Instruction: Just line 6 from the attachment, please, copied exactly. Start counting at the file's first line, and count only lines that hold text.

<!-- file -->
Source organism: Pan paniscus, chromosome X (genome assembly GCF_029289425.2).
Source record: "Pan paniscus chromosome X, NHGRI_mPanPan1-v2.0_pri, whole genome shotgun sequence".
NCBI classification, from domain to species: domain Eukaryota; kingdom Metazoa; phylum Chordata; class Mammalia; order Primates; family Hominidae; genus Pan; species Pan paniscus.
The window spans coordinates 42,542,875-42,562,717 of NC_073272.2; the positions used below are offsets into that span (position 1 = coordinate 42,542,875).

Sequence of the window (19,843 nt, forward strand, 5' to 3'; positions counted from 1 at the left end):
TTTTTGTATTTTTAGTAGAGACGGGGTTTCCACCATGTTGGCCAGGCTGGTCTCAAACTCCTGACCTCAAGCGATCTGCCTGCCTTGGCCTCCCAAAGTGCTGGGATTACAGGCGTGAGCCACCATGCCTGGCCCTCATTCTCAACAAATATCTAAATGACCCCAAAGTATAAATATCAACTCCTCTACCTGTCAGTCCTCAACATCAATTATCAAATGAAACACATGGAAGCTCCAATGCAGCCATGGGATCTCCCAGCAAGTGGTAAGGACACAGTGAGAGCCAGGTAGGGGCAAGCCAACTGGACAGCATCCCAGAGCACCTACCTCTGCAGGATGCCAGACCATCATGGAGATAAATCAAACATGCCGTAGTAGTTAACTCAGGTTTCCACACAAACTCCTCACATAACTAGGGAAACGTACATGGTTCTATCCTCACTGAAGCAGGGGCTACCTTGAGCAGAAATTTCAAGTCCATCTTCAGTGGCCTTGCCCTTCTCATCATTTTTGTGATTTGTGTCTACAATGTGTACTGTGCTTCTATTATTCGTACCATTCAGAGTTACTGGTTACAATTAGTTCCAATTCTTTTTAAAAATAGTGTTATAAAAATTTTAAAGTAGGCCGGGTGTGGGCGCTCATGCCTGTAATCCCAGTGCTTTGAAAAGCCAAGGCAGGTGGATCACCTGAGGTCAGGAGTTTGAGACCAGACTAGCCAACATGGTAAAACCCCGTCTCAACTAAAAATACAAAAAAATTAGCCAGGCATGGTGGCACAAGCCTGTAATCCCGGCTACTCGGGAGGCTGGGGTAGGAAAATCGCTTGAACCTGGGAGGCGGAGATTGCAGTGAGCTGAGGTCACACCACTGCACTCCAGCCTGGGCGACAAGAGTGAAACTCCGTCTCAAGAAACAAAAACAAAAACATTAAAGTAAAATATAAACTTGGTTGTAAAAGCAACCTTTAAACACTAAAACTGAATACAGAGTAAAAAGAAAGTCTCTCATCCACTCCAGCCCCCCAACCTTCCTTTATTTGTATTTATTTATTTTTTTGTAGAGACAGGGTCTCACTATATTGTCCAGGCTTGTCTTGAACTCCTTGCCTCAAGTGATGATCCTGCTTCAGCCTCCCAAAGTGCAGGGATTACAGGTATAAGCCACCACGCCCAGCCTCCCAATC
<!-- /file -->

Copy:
TTTTTGTATTTTTAGTAGAGACGGGGTTTCCACCATGTTGGCCAGGCTGGTCTCAAACTCCTGACCTCAAGCGATCTGCCTGCCTTGGCCTCCCAAAGTGCTGGGATTACAGGCGTGAGCCACCATGCCTGGCCCTCATTCTCAACAAATATCTAAATGACCCCAAAGTATAAATATCAACTCCTCTACCTGTCAGTCCTCAACATCAATTATCAAATGAAACACATGGAAGCTCCAATGCAGCCATGGGATCTCCCAGCAAGTGGTAAGGACACAGTGAGAGCCAGGTAGGGGCAAGCCAACTGGACAGCATCCCAGAGCACCTACCTCTGCAGGATGCCAGACCATCATGGAGATAAATCAAACATGCCGTAGTAGTTAACTCAGGTTTCCACACAAACTCCTCACATAACTAGGGAAACGTACATGGTTCTATCCTCACTGAAGCAGGGGCTACCTTGAGCAGAAATTTCAAGTCCATCTTCAGTGGCCTTGCCCTTCTCATCATTTTTGTGATTTGTGTCTACAATGTGTACTGTGCTTCTATTATTCGTACCATTCAGAGTTACTGGTTACAATTAGTTCCAATTCTTTTTAAAAATAGTGTTATAAAAATTTTAAAGTAGGCCGGGTGTGGGCGCTCATGCCTGTAATCCCAGTGCTTTGAAAAGCCAAGGCAGGTGGATCACCTGAGGTCAGGAGTTTGAGACCAGACTAGCCAACATGGTAAAACCCCGTCTCAACTAAAAATACAAAAAAATTAGCCAGGCATGGTGGCACAAGCCTGTAATCCCGGCTACTCGGGAGGCTGGGGTAGGAAAATCGCTTGAACCTGGGAGGCGGAGATTGCAGTGAGCTGAGGTCACACCACTGCACTCCAGCCTGGGCGACAAGAGTGAAACTCCGTCTCAAGAAACAAAAACAAAAACATTAAAGTAAAATATAAACTTGGTTGTAAAAGCAACCTTTAAACACTAAAACTGAATACAGAGTAAAAAGAAAGTCTCTCATCCACTCCAGCCCCCCAACCTTCCTTTATTTGTATTTATTTATTTTTTTGTAGAGACAGGGTCTCACTATATTGTCCAGGCTTGTCTTGAACTCCTTGCCTCAAGTGATGATCCTGCTTCAGCCTCCCAAAGTGCAGGGATTACAGGTATAAGCCACCACGCCCAGCCTCCCAATC